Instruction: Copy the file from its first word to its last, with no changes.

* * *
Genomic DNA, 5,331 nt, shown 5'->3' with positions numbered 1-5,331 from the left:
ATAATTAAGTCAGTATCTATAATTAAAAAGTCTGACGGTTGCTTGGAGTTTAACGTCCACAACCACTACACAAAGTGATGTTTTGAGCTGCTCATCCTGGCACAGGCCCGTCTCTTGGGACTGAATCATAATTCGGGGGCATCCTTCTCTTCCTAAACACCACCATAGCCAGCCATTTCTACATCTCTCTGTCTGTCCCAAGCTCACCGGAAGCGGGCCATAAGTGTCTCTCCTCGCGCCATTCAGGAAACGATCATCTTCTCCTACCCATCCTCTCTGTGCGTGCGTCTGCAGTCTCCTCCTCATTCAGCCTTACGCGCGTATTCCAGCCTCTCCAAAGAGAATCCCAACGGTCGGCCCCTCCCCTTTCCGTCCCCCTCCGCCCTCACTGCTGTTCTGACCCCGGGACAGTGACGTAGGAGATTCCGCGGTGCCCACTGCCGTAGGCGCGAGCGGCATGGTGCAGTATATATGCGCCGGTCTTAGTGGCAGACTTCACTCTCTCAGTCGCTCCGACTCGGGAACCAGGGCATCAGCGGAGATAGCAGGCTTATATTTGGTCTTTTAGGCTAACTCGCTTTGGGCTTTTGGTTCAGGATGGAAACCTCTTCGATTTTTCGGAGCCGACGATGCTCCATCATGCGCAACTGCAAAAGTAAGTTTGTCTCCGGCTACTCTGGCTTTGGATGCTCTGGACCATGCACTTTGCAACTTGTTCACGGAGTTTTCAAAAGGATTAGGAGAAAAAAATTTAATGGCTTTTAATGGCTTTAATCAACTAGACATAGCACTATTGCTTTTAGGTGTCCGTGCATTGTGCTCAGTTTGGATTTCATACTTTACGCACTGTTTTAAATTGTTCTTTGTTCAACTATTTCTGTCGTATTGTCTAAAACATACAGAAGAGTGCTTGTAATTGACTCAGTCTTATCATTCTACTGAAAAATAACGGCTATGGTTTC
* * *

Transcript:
Genomic DNA, 5,331 nt, shown 5'->3' with positions numbered 1-5,331 from the left:
ATAATTAAGTCAGTATCTATAATTAAAAAGTCTGACGGTTGCTTGGAGTTTAACGTCCACAACCACTACACAAAGTGATGTTTTGAGCTGCTCATCCTGGCACAGGCCCGTCTCTTGGGACTGAATCATAATTCGGGGGCATCCTTCTCTTCCTAAACACCACCATAGCCAGCCATTTCTACATCTCTCTGTCTGTCCCAAGCTCACCGGAAGCGGGCCATAAGTGTCTCTCCTCGCGCCATTCAGGAAACGATCATCTTCTCCTACCCATCCTCTCTGTGCGTGCGTCTGCAGTCTCCTCCTCATTCAGCCTTACGCGCGTATTCCAGCCTCTCCAAAGAGAATCCCAACGGTCGGCCCCTCCCCTTTCCGTCCCCCTCCGCCCTCACTGCTGTTCTGACCCCGGGACAGTGACGTAGGAGATTCCGCGGTGCCCACTGCCGTAGGCGCGAGCGGCATGGTGCAGTATATATGCGCCGGTCTTAGTGGCAGACTTCACTCTCTCAGTCGCTCCGACTCGGGAACCAGGGCATCAGCGGAGATAGCAGGCTTATATTTGGTCTTTTAGGCTAACTCGCTTTGGGCTTTTGGTTCAGGATGGAAACCTCTTCGATTTTTCGGAGCCGACGATGCTCCATCATGCGCAACTGCAAAAGTAAGTTTGTCTCCGGCTACTCTGGCTTTGGATGCTCTGGACCATGCACTTTGCAACTTGTTCACGGAGTTTTCAAAAGGATTAGGAGAAAAAAATTTAATGGCTTTTAATGGCTTTAATCAACTAGACATAGCACTATTGCTTTTAGGTGTCCGTGCATTGTGCTCAGTTTGGATTTCATACTTTACGCACTGTTTTAAATTGTTCTTTGTTCAACTATTTCTGTCGTATTGTCTAAAACATACAGAAGAGTGCTTGTAATTGACTCAGTCTTATCATTCTACTGAAAAATAACGGCTATGGTTTC